Show us yer map of Tassie
I'm baaack but still suffering a slight speech impediment due to my lips, tongue, throat and palate being continually burned, blistered and shredded into unflattering flaps of peeling skin giving the inside of my mouth a slightly moist and creepy diorama featuring stalactites of weeping flesh fringes due to the molten temperatures of the coffee served in Tasmania.
After a week with the family in South Australia, we three Locketts drove the bum-numbingly boring trip back to Melbourne ("Oh look, it's the Big Koala! And yes, it still looks like a pile of koala droppings and isn't it disturbing that the entrance to the gift shop is via its crotch?") and hopped on the Spirit of Tasmania ferry the following day, thus ensuring another bum-numbingly boring trip to another state.
In fact, despite the 'entertainment' on offer during our 'cruise', Mr Migraine decided to pay me his first visit of 2010 and because we ferry virgins didn't push pensioners down the stairs in the rush to snaggle some decent seats and were left to while away nine hours sitting beside the squeaking door that desperate smokers forgot to close; treating us to passing farts, stray fumes, lashing winds and new hairstyles. If the door did close - again to an agonisingly loud shriek - the wind continued to blast in via the gap in the window that thoughtfully included sea spray spat via the drooping pollyfilla directly into my eyes.
Add the 'Best of Stevie Wonder' being inexplicably and evilly piped through some tinny mono speakers in every part of the boat, toilet doors that would shake into the locked position due to the lurching of the seas thus fooling me into waiting and hopping fifteen minutes longer before I twigged that no-one was in there and the joys of an machine-excreted nescafe with added cardboard flavour and it was a long trip indeed.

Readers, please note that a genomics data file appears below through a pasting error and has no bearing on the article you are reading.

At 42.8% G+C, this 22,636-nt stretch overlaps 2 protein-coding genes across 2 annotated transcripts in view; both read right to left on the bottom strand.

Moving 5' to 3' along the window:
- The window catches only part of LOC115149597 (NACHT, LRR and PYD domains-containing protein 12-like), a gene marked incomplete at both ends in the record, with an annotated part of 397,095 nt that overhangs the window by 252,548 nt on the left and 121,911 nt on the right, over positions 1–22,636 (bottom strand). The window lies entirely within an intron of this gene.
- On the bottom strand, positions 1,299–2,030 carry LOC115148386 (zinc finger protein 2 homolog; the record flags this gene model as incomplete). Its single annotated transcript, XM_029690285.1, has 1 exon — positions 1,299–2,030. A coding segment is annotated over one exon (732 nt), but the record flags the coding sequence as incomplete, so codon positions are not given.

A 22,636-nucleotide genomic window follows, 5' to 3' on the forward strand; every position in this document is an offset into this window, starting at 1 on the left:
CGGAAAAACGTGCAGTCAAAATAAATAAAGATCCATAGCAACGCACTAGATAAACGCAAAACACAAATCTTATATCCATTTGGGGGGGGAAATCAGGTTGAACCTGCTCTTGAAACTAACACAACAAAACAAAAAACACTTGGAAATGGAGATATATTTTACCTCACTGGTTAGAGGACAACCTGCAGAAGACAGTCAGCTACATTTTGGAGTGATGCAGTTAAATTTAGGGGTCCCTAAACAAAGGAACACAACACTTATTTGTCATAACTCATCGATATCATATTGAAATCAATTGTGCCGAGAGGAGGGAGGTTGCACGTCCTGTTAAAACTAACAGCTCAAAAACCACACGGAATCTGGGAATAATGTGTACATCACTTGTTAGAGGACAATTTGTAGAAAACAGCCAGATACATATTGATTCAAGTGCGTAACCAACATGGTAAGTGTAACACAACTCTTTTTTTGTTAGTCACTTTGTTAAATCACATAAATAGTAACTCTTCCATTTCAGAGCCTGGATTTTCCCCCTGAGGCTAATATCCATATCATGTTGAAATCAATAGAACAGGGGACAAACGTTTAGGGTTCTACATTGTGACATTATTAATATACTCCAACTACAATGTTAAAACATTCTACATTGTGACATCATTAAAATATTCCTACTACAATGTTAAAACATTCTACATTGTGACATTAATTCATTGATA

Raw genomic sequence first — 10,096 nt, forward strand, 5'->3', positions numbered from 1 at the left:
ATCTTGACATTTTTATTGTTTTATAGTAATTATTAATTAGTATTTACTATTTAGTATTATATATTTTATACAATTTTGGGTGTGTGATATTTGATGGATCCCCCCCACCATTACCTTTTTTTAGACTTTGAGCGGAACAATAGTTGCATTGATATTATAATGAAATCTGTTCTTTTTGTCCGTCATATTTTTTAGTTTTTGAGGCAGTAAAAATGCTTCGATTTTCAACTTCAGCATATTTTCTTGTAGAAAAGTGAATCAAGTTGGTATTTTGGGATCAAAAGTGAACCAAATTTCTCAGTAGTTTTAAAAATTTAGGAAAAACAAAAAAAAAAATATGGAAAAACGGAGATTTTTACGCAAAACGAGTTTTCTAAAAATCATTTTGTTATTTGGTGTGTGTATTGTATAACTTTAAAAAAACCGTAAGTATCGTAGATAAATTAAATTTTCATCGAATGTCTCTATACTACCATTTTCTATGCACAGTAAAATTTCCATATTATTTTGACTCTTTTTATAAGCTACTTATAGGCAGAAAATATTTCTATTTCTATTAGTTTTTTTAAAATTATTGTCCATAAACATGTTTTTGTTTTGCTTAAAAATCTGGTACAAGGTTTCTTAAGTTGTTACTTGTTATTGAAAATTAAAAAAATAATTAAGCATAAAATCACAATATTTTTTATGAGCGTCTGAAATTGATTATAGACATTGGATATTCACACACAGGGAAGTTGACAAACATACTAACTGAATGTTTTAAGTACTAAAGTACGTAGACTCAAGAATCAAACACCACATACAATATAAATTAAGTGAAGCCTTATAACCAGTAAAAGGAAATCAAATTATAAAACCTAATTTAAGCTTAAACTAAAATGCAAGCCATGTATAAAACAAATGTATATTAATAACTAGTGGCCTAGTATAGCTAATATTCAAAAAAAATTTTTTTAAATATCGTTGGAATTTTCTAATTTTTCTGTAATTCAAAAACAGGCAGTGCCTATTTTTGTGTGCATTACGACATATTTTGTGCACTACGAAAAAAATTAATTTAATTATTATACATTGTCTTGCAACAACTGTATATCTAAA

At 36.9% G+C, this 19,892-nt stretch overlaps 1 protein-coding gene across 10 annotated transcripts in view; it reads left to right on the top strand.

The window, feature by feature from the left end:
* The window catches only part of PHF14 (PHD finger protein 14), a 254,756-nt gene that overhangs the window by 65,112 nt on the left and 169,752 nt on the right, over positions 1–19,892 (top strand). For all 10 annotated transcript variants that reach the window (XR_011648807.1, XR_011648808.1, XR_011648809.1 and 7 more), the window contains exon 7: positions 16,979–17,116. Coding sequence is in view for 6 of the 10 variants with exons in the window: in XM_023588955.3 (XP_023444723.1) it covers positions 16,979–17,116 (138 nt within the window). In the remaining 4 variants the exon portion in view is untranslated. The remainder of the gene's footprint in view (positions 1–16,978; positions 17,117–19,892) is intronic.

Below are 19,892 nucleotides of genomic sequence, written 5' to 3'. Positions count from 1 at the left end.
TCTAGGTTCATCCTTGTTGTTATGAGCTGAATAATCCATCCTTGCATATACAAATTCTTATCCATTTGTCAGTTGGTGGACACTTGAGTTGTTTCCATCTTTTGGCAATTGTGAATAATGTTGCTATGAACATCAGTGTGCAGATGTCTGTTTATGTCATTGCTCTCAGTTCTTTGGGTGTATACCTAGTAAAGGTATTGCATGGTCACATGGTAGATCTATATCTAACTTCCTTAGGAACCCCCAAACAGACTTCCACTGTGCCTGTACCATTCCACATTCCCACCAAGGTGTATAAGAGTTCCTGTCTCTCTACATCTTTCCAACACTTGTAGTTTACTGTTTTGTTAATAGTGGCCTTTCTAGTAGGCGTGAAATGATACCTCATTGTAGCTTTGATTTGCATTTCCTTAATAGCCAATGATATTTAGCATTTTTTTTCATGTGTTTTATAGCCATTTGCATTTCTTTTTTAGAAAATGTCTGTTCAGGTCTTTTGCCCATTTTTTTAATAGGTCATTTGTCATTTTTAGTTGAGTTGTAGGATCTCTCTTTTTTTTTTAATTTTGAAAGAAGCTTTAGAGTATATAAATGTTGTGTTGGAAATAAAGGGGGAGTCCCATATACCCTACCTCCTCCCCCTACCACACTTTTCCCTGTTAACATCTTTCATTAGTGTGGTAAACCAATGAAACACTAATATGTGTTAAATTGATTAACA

I did, however, have the foresight the night before to predict (accurately, as it turned out) that the food available to purchase might not be particularly appealing - especially when wedged in between decades-old lavender fudge, devil tea-towels and the worst example of photoshopping I'd ever seen, featuring two headed people and animals on postcards optimistically and greedily priced at $2.50 apiece.
Love Chunks surveyed the snacks - dried fruit, meusli bars, chocolate and pretzels and then said, "I've got myself some Lucky Nuts." Bless him; he's not usually one to brag about such things but it gave us several minutes of double entendres and some sober explanations afterwards to Sapphire which at least got my mind off Mr Wonder wailing, "....and it's much toooo late to cry...." That's his opinion.
Then, after the nine hours had finally ended and we were yawning in our cars, another hour was wasted: "Would the owner of the Nissan Microbe on level 3 please come and collect their vehicle to enable the rest of the garage to leave," said the loud speaker, mercifully quelling Stevie Wonder for a wee moment.
Another four cars were called in the following hour. To this day I have no idea what would cause anyone to want to dawdle getting into their car after nine hours on a ferry....
As for our fortnight in Tasmania, I learned a few things.
Firstly, their love of quirky signs:
Secondly, that Love Chunks is irrepressibly perky on holidays and had us up at 6.30am most days in order to catch a ferry, do a river cruise, get on the road to the next location, see some animals before they became road kill and generally wanting to fully carpe his diem.
Thirdly, Tasmanians, as mentioned first up, love their coffees searingly, hellishly HOT. Love Chunks and I actually developed some empathy for the US woman who infamously sued Maccas a decade ago for being burned by their coffee. Tasmanian stuff needed to be purchased, bleary-eyed soon after LC's 6.30am start, and carefully left alone until it was ready to be drunk at morning tea time.